Genetics and Genomics

scientificprotocols authored over 8 years ago

Author: Josiah N. Wilcox 
  1. Harvest tissue and rinse in PBS or saline.
  2. Immerse tissue in 4% paraformaldehyde/0.1M sodium phosphate buffer pH7.4 (recipe follows) at 4°C for 1-3hrs. Try to avoid overnight fixation if possible as this causes problems with tissue adherence on slides during the hybridization procedure.
  3. Immerse tissue in sterile 15% sucrose/1xPBS (recipe follows) 3 hrs. to overnight at 4°C.
  4. Embed tissue in O.C.T. (Baxter No. M7148-4), M1 (Lipshaw) or any other convenient embedding matrix for frozen sectioning in plastic embedding molds (. Tissue should be oriented in the block appropriately for sectioning (cross-section, longitudinal etc.). Note the tissue number on the block directly for reference.
  5. Freeze tissue block in liquid nitrogen. Place the bottom third (aproximately) of the block into the liquid nitrogen, allow to freeze until all but the center of the O.C.T. is frozen, and allow freezing to conclude on dry ice.
  6. Store tissue blocks at -70°C in a sealed container or wrapped in foil and ship on dry ice.

It is also possible to use fresh frozen tissue for in situ hybridization if the paraformaldehyde/sucrose method is not feasible. Tissues should be rinsed in saline or PBS and frozen in O.C.T. blocks in liquid nitrogen as outlined above. Although not optimal, it is also possible to use snap frozen material tissue without an embedding matrix. The fixation, sucrose, and O.C.T. steps are used primarily to improve the tissue morphology.

It is expected that the fixation times outlined above will not result in complete fixation of large pieces of tissue. However, the additional fixation step at the beginning of the in situ hybridization procedure should ensure adequate fixation of such tissues prior to hybridization.

This protocol has been used successfully on large (up to 1 cubic cm) and small (1 cubic mm) tissue samples.

4% Paraformaldehyde

  • Mix in a two liter flask:

    • 200ml 0.5M NaPO4, pH 7.4
    • 800ml depcH20
    • Heat to 70°C with stirring on hot plate in fume hood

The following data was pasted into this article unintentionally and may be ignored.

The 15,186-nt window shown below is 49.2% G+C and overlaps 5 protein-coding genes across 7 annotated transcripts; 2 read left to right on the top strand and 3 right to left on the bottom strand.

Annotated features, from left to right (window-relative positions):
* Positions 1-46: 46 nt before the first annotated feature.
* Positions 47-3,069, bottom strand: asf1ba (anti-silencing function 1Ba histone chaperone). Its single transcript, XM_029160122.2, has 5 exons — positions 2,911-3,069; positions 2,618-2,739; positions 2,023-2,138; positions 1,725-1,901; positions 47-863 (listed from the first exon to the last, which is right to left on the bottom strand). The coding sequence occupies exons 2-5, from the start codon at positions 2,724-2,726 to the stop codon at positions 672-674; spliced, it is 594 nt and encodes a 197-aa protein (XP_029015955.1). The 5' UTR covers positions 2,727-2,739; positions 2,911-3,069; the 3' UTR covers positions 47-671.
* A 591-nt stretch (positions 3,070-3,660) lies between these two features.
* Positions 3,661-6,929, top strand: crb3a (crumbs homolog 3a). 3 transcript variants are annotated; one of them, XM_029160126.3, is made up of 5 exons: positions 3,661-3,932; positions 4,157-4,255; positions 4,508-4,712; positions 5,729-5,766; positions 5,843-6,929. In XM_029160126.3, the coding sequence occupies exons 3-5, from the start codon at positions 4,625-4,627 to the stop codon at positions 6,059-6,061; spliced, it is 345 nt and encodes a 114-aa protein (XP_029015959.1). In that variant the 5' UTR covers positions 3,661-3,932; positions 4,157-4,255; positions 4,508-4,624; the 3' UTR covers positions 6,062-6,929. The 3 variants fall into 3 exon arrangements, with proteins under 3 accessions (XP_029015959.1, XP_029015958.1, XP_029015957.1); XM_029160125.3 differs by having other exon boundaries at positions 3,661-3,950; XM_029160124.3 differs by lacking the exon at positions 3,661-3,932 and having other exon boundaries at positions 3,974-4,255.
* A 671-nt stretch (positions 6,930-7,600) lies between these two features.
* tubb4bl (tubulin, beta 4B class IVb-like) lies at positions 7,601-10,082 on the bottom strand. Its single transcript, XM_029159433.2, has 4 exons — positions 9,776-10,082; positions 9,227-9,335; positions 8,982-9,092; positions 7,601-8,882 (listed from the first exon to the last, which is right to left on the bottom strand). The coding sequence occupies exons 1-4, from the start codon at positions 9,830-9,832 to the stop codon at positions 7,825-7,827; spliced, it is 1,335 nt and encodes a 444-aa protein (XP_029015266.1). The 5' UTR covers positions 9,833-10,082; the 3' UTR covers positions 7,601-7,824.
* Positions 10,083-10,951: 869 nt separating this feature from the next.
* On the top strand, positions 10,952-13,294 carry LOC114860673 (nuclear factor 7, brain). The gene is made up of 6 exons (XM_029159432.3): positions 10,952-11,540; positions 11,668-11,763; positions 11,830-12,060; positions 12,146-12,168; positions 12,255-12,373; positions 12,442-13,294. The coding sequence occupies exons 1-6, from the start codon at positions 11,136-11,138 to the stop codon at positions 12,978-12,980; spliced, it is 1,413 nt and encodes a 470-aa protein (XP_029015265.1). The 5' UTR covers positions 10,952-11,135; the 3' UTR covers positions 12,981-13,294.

• Add 40g Paraformaldehyde (EM grade, Polysciences, Cat No. 0380)
  • Once the solution has cleared (it should take 5 minutes or less), filter with a side-arm flask, Buchner funnel and Whatman No. 2 filter paper.

  • Immediately pour the solution into a one liter bottle which has been packed in ice. This cools the solution quickly and prevents breakdown of the paraformaldehyde. Store at 4°C for up to two weeks.

15% Sucrose in PBS:

  • 500ml sterile PBS
  • 75g "RNase free" sucrose

    • Mix above and filter sterilize with a disposable Nalgene filtration unit type S(0.45 micron). Store at 4°C.


We use Fisherbrand SuperFrost/Plus positively-charged microscope slides (Cat. No. 12-550-15) for all of our frozen tissue sectioning and have very good tissue retention on slides after an in situ hybridization experiment. SuperFrost/Plus slides require no preparation time prior to cryosectioning and are competitive in terms of labor cost and reagent expenses.


  1. Frozen tissues prepared as described can be wrapped and stored for many years prior to sectioning, without loss of the mRNA signal. The biggest problem with stored tissue blocks is that they tend to dessicate if not properly wrapped and the O.C.T. (Optimal Cutting Temperature compound) can be difficult to cut.
  2. Blocks should be removed from the -70°C freezer and allowed to equilabrate with the cryostat chamber temperature. Tissues can be cut at any convenient temperature (-15 to -35°C) as needed. Most tissues cut well at -15°C (brain, kidney, liver, vessels, muscle, etc.) however fatty or more difficult tissues (adipose tissue, skin, lung) require temperatures as low as -35°C or less to obtain good sections. Care should be taken not to touch the face of the slides but handle by the edges only. Frozen sections 5-7µm (thinner is OK but thicker, over 10µm, may present problems for visualizing mRNA in situ) should be cut, thaw-mounted onto room-temperature slides, and immediately refrozen by placing slides with sections into a slide box (VWR micro slide box #48444-003) with a single dessicant capsule (Humi-Cap see below). When the box is full, place the top on the box and store at -70°C. Sections cut and stored with dessicant are stable for in situ hybridization and immunohistochemistry for most antigens for over 5 years.


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